7-Point Midwinter Feeding Checkup

Here are simple ways to make sure your horse's feed ration meets his nutritional needs when the temperature drops.
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Here are simple ways to make sure your horse's feed ration meets his nutritional needs when the temperature drops.

With winter halfway over, this is a good time to assess whether your feeding program is still meeting your horse’s needs. A regimen that worked well at the beginning of the season may require adjustments as the weather grows colder, and blankets or heavy winter coats can easily hide critical changes in a horse’s weight.

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If your horse has gained excess weight, you’ll want to cut back on his calories. Some horses, like people, are apt to put on a few extra pounds if their activity level is curtailed by cold weather. But that added weight can adversely affect a horse’s health in many ways, from extra strain on his joints to metabolic stresses, so you’ll want to get ahead of the problem before the lush spring grass arrives and makes it even more difficult. Several strategies can help:

• Switch to a lower-calorie feed made for less active horses. A wide array of feeds formulated for specific stages of life and activity levels are now available. (Simply feeding less of your current feed may shortchange him on nutrients, so check the minimum recommended amounts before trying that approach.)

• Evaluate how you are feeding hay. Forage is important to your horse’s digestive health---and it is typically less calorie-dense than concentrates---but feeding large quantities of very nutrient-rich hay can lead to weight gain. Consult with your veterinarian about the appropriate amount and type of hay for your horse. Slow feeders and small-holed hay nets can keep a horse busy while eating less. 

• Consider feeding a ration balancer product, if you cut back dramatically on grain, to ensure your horse’s vitamin, mineral and other nutritional needs are still met.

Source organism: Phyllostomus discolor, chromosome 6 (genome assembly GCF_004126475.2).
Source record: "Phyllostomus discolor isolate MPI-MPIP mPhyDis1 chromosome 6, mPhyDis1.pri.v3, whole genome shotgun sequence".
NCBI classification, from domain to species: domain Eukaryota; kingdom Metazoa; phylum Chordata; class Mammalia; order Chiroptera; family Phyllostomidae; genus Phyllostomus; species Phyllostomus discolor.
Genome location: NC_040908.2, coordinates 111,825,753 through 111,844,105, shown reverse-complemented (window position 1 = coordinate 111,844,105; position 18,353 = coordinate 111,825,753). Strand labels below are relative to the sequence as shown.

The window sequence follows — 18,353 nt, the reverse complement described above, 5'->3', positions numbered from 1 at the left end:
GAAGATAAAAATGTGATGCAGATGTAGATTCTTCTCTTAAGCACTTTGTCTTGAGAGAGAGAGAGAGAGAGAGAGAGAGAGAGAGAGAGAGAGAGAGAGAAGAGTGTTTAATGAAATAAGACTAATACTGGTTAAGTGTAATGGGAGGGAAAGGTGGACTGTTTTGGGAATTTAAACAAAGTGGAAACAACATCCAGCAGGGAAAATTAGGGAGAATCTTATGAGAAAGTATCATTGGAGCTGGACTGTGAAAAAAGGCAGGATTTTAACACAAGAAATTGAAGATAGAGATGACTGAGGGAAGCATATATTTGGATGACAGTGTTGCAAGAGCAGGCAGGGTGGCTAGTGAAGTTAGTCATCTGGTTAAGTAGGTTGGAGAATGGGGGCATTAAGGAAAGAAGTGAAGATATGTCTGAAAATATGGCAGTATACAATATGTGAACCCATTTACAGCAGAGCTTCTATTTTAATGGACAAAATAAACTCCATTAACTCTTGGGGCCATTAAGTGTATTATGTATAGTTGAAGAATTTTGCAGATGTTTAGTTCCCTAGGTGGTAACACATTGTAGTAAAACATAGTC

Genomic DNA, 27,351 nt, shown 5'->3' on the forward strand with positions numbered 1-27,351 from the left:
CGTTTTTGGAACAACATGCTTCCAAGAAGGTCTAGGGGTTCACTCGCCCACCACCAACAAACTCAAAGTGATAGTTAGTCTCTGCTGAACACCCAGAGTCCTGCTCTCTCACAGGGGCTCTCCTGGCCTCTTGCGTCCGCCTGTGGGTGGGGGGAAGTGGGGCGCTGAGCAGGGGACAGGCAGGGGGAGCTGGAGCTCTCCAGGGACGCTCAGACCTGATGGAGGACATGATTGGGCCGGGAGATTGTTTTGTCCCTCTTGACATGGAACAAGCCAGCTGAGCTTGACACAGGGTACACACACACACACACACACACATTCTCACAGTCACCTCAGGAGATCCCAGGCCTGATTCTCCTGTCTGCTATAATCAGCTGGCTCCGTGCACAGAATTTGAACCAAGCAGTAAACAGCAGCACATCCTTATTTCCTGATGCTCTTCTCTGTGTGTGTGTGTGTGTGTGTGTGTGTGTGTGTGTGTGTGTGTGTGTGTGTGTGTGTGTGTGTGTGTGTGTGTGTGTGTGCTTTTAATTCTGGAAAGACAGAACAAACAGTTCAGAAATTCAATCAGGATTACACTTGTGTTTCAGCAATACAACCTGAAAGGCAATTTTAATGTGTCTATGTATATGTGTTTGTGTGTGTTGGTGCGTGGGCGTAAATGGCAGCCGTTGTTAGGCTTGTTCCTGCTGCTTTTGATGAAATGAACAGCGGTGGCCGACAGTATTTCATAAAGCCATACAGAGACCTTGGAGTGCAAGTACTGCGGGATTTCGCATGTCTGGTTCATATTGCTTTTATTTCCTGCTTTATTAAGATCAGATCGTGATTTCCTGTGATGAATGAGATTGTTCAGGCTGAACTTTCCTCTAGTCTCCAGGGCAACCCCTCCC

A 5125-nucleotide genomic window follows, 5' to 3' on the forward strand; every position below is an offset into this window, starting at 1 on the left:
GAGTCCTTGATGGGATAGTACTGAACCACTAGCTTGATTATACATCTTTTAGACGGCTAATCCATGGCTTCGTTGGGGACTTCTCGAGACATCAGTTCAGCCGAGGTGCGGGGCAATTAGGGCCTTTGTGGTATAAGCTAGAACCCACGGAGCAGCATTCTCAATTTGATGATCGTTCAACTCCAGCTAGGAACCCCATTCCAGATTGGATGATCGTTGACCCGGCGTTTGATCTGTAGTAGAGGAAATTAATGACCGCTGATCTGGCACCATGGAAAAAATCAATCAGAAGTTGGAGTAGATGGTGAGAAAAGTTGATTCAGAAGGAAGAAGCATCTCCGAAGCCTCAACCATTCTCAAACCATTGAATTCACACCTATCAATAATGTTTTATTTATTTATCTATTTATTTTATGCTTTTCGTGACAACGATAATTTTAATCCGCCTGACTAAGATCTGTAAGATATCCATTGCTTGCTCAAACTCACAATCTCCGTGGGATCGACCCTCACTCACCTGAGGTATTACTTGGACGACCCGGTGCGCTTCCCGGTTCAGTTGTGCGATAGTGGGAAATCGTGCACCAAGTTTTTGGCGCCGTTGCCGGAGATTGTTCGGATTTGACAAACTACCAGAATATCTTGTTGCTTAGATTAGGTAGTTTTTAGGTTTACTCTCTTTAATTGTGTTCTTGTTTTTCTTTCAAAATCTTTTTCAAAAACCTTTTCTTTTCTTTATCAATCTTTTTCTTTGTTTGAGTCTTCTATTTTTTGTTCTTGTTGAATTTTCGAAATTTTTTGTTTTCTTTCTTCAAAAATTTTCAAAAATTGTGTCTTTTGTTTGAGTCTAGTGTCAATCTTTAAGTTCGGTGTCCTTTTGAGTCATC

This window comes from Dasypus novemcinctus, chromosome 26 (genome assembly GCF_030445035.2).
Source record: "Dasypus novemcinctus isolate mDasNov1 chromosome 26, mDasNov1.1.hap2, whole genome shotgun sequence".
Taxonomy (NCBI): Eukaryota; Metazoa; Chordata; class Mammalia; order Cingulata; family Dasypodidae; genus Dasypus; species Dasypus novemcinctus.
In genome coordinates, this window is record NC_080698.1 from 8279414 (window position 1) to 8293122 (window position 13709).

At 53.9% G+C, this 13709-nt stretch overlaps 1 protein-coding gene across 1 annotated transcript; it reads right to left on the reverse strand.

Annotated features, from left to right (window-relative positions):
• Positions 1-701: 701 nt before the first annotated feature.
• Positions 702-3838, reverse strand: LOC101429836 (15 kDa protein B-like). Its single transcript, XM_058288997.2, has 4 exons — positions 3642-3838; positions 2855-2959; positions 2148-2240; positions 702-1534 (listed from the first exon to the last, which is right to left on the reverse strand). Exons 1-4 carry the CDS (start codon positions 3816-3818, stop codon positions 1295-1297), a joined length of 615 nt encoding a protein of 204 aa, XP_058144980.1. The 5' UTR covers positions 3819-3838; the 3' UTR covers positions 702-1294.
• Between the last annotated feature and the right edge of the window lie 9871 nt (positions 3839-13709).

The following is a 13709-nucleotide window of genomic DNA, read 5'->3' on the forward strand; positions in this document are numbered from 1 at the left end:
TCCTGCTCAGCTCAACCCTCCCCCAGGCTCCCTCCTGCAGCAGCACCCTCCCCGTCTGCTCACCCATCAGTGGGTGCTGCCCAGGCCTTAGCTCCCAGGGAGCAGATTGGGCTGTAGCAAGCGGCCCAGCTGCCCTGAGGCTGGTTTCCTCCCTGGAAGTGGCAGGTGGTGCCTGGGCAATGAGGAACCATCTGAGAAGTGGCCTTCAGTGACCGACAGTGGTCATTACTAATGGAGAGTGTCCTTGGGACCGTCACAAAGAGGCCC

If your horse is losing weight, you need to safely increase his calories. Horses burn calories to stay warm, and if he’s not getting enough when the temperatures drop, he’ll lose weight.

Older horses are especially prone to winter weight loss, and if you don’t address the situation promptly, it can take a long time to get them back to a healthy weight in spring. You have several options:

• Switch to a higher calorie feed. Simply dumping an extra scoop of regular feed into the bucket can cause dangerous overloads of carbohydrates and sugars. Instead, switch to a fat-based, calorie-rich feed formulated to safely add weight to a thin horse.

• Add a meal to his day. If your horse is already eating two large meals of an appropriate feed, add a third if you can. This increases his overall calorie intake without dangerously large meals.

• Pour vegetable oil over his ration. Drizzling up to a cup of corn oil over your horse’s feed each day is an easy and safe way to add calories to his diet. Introduce oil incrementally to avoid diarrhea. 

• Increase his hay ration. Hay “burns” hotter and slower in a horse’s gut and keeps him warmer longer than an equivalent portion of grain. Ideally, a thin horse would have access to free-choice hay throughout the winter. If your hay reserves are starting to run out, consider supplementing your horse’s ration with hay cubes or a complete pelleted feed that includes forage until you can have more hay delivered. It is important, however, to plan ahead for this switch, slowly adding the complete feed to his diet as your hay supplies dwindle. Making an abrupt change in forage sources can lead to colic and other dangerous digestive problems.